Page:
Each front wheel 3 is mounted to pivot on a hub support 4 held on the body 5 of the vehicle 1 by a suspension wishbone 6 and by a force strut 7. The body 5 denotes the suspended part of the vehicle 1. In the classical manner, the force strut 7 has two parts 7 a, 7 b that can move relative to on another, the bottom end of the lower part 7 b being fixed to the hub support 4 while the top end of the upper part 7 a is fixed to the body. A transmission shaft 15 is connected to the wheel 3 so as to transmit to it a drive torque F from an engine (not shown) of the vehicle 1.
A track rod 8 connects the hub support 4 to a steering column 9 of the vehicle 1 to modify the orientation of the wheel 3. The steering pivoting of the wheel 3 and the hub support 4 takes place about one end 6 a of the suspension wishbone 6. The orientation of the wheel 3 is determined by a steering angle α defined classically as the angle between the longitudinal direction of the vehicle 1, represented by its axis X, and the longitudinal direction of the median plane of the wheel 3, represented by the axis x. In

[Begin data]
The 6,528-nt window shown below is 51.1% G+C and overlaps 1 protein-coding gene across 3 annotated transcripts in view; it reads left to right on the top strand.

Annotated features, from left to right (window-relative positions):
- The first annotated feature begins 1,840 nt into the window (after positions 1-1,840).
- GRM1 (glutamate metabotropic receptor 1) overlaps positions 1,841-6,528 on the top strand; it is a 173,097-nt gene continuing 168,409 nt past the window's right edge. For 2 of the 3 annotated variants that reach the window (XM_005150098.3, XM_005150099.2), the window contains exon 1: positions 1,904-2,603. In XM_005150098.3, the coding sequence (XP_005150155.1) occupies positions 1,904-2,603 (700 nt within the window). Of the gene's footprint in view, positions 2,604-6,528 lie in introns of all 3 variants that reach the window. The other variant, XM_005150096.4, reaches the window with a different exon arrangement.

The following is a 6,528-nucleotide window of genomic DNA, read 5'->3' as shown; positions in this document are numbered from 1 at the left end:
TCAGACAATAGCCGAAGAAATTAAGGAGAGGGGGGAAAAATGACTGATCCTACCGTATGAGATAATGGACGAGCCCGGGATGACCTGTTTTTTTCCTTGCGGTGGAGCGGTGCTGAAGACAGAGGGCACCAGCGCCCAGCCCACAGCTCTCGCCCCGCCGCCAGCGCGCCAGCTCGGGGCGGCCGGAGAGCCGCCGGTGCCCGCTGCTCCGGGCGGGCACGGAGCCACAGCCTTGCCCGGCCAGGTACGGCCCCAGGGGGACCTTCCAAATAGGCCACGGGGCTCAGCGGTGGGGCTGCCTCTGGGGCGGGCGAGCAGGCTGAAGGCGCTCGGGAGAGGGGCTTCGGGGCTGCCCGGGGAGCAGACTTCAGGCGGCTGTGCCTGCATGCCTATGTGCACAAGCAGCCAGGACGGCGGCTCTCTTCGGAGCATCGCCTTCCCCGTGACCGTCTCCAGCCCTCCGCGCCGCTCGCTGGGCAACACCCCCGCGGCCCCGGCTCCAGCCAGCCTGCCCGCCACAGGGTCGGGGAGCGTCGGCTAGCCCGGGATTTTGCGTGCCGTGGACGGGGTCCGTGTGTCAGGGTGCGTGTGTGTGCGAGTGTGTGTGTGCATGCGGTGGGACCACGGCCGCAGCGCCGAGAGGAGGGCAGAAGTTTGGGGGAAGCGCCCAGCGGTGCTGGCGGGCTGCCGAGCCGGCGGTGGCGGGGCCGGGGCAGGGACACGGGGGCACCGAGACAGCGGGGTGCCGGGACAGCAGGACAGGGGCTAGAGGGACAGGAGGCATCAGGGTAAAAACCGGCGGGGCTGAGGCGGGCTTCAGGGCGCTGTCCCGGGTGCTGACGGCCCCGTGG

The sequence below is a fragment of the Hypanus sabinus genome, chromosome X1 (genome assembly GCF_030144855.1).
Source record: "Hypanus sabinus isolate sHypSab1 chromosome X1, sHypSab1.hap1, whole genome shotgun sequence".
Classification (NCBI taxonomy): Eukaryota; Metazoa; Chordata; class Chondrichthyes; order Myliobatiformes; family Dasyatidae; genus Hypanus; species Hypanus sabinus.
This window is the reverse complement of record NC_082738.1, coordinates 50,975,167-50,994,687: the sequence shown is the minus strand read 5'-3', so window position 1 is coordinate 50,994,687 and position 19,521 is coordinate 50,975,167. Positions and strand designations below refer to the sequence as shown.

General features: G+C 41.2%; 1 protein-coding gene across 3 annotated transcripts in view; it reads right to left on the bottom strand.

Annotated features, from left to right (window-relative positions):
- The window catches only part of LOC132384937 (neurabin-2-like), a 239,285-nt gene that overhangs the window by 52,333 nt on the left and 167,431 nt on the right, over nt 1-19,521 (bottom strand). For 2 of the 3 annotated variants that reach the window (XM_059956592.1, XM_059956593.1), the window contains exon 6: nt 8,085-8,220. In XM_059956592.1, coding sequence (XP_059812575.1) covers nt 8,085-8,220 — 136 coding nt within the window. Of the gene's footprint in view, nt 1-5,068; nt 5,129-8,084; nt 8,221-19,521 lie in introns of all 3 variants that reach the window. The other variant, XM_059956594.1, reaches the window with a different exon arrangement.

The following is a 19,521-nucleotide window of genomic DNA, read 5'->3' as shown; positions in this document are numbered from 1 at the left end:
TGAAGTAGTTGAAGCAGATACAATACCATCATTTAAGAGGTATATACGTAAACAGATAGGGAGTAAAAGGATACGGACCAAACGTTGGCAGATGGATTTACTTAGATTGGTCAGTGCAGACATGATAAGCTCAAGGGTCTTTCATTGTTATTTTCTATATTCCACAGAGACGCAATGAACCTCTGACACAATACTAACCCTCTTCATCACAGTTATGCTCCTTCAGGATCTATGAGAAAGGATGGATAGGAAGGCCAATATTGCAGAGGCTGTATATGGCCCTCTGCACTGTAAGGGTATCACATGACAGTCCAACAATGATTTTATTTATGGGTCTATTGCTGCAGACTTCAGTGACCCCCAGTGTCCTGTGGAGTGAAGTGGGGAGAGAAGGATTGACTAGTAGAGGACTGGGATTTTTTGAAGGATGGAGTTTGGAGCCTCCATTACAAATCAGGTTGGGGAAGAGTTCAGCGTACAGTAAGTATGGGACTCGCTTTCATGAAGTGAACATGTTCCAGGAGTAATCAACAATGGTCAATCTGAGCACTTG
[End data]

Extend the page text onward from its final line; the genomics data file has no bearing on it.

The hub support 4 also has a brake calliper 10 which can close a brake disk 11 attached to the wheel 3 so as to brake the rotation of the latter. The brake calliper 10 is part of a classical working brake and is controlled in a known way by hydraulic or electrical means (not shown).
In this example the suspension wishbone 6 has two substantially perpendicular branches 6 b and 6 c, which can be seen better in
With reference to
In stage 20, the drive torque Γ applied to the wheel 3 via the transmission shaft 15 is measured. The drive torque Γ can be in either direction, depending on whether the vehicle is in an acceleration phase or a phase of engine braking. In other words, the drive torque Γ is the torque received by the wheel 3 from the engine of the vehicle, that torque being in fact able to have a propulsion effect on the vehicle 1 or, on the contrary, a braking effect. The stage 20 can be implemented by a torque-measuring detector 21 which cooperates with the transmission shaft 15 to measure the algebraic value of the drive torque Γ. In a manner known as such, the drive torque can also be measured by a specific electronic computer of the engine.
In stage 22 a physical model is used to calculate a virtual driving force FMx received by the wheel 3 from the ground in reaction to the drive torque Γ. For this virtual driving force FMx calculation, the physical model used consists in that the ground reacts to the whole of the drive torque Γ on the wheel, i.e.:
where R is the radius of the wheel 3. The force FMx so calculated is a virtual force in the sense that it only represents the effect of the drive torque Γ.